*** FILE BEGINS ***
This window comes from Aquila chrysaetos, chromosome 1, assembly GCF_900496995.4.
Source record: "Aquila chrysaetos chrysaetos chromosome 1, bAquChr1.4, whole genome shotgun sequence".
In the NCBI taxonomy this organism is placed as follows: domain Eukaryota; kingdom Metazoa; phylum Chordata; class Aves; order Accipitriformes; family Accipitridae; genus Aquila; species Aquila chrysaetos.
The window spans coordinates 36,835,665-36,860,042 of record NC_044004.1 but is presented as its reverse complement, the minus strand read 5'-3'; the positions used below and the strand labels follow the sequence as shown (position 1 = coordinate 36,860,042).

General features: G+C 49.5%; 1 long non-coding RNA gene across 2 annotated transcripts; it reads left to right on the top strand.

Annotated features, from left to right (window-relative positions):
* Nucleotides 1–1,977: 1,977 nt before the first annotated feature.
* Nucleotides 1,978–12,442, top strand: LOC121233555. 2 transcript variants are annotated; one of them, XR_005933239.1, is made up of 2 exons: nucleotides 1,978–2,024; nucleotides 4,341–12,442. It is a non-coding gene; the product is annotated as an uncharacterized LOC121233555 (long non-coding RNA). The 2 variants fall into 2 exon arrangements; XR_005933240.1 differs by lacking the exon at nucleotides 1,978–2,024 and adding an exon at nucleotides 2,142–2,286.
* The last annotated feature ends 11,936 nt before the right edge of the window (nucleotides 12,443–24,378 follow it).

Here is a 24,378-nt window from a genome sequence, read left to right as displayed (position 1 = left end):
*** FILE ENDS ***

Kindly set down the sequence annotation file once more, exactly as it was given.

This window comes from Aquila chrysaetos, chromosome 1, assembly GCF_900496995.4.
Source record: "Aquila chrysaetos chrysaetos chromosome 1, bAquChr1.4, whole genome shotgun sequence".
In the NCBI taxonomy this organism is placed as follows: domain Eukaryota; kingdom Metazoa; phylum Chordata; class Aves; order Accipitriformes; family Accipitridae; genus Aquila; species Aquila chrysaetos.
The window spans coordinates 36,835,665-36,860,042 of record NC_044004.1 but is presented as its reverse complement, the minus strand read 5'-3'; the positions used below and the strand labels follow the sequence as shown (position 1 = coordinate 36,860,042).

General features: G+C 49.5%; 1 long non-coding RNA gene across 2 annotated transcripts; it reads left to right on the top strand.

Annotated features, from left to right (window-relative positions):
* Nucleotides 1–1,977: 1,977 nt before the first annotated feature.
* Nucleotides 1,978–12,442, top strand: LOC121233555. 2 transcript variants are annotated; one of them, XR_005933239.1, is made up of 2 exons: nucleotides 1,978–2,024; nucleotides 4,341–12,442. It is a non-coding gene; the product is annotated as an uncharacterized LOC121233555 (long non-coding RNA). The 2 variants fall into 2 exon arrangements; XR_005933240.1 differs by lacking the exon at nucleotides 1,978–2,024 and adding an exon at nucleotides 2,142–2,286.
* The last annotated feature ends 11,936 nt before the right edge of the window (nucleotides 12,443–24,378 follow it).

Here is a 24,378-nt window from a genome sequence, read left to right as displayed (position 1 = left end):